Lean, But Not Too Lean Goldilocks-ing Your Discrete Manufacturing Strategy

Nov 29, 2010 12:00:00 AM

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In his previous guest post, Bob Aronson, Industry Director – Microsoft Dynamics Manufacturing, compared discrete manufacturing growth to ‘pent-up puppy demand.’ In his latest post below, he warns manufacturers against going lean until all the necessary resources are invested to ensure this decision is made strategically, rather than haphazardly:

Goldilocks knew the final bed was ‘just right.’ It wasn’t until she was startled awake that she realized it was the property of an unforgiving family of bears.

Is the lean manufacturing strategy you envision just right, or will you soon be startled awake by an unforgiving industry?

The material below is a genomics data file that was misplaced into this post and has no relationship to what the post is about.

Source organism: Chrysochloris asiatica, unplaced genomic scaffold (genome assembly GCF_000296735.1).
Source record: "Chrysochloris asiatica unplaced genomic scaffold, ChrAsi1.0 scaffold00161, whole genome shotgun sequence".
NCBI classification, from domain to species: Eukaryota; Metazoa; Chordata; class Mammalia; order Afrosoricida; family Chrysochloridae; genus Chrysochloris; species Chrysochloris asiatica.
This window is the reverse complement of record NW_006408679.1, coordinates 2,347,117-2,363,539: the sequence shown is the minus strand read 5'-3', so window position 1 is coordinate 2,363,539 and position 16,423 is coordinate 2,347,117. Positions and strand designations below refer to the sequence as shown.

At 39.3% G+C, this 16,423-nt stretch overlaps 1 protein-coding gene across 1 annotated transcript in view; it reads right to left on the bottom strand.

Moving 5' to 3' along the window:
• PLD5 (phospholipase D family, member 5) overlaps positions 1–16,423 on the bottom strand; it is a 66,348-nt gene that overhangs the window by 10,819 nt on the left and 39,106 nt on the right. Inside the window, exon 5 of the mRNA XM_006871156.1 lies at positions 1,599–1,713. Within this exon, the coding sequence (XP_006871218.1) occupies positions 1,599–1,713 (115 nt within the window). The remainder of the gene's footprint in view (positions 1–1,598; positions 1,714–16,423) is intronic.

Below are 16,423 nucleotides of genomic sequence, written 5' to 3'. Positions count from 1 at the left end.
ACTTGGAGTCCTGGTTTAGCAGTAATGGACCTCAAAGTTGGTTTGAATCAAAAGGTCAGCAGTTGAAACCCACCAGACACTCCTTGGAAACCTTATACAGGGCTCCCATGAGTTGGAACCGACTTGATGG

In a article to Manufacturing Business Technology, Lean Manufacturing is Not Enough, author Mike Collins writes, “top line growth requires a different kind of plan that should be developed in parallel with any process improvement projects. If not, manufacturing companies arrive at the end of the lean journey with plenty of new capacity and no new sales.”

In other words, it takes more ‘go lean’ than simply to say ‘we’re going lean!’

Collins rightly states in his article that all new strategies cost money, and the simple fact that time and resources must be spent to develop a new strategy, makes the notion of overnight lean operations a faulty one.

Should manufacturing companies strive for leaner operations?  Of course.  But before fully committing, you first need to spend the necessary resources it will take to develop a lean strategy based on your company’s current situation and objective.

In his article, Collins offers fundamental questions that all manufacturing companies must ask themselves prior to revamping strategies.  In my mind, some of the most effective questions for companies considering going lean are:

  • What are your company’s current sales and profit forecasts?

  • Why do you currently lose orders?

  • Who are your best and worst customers?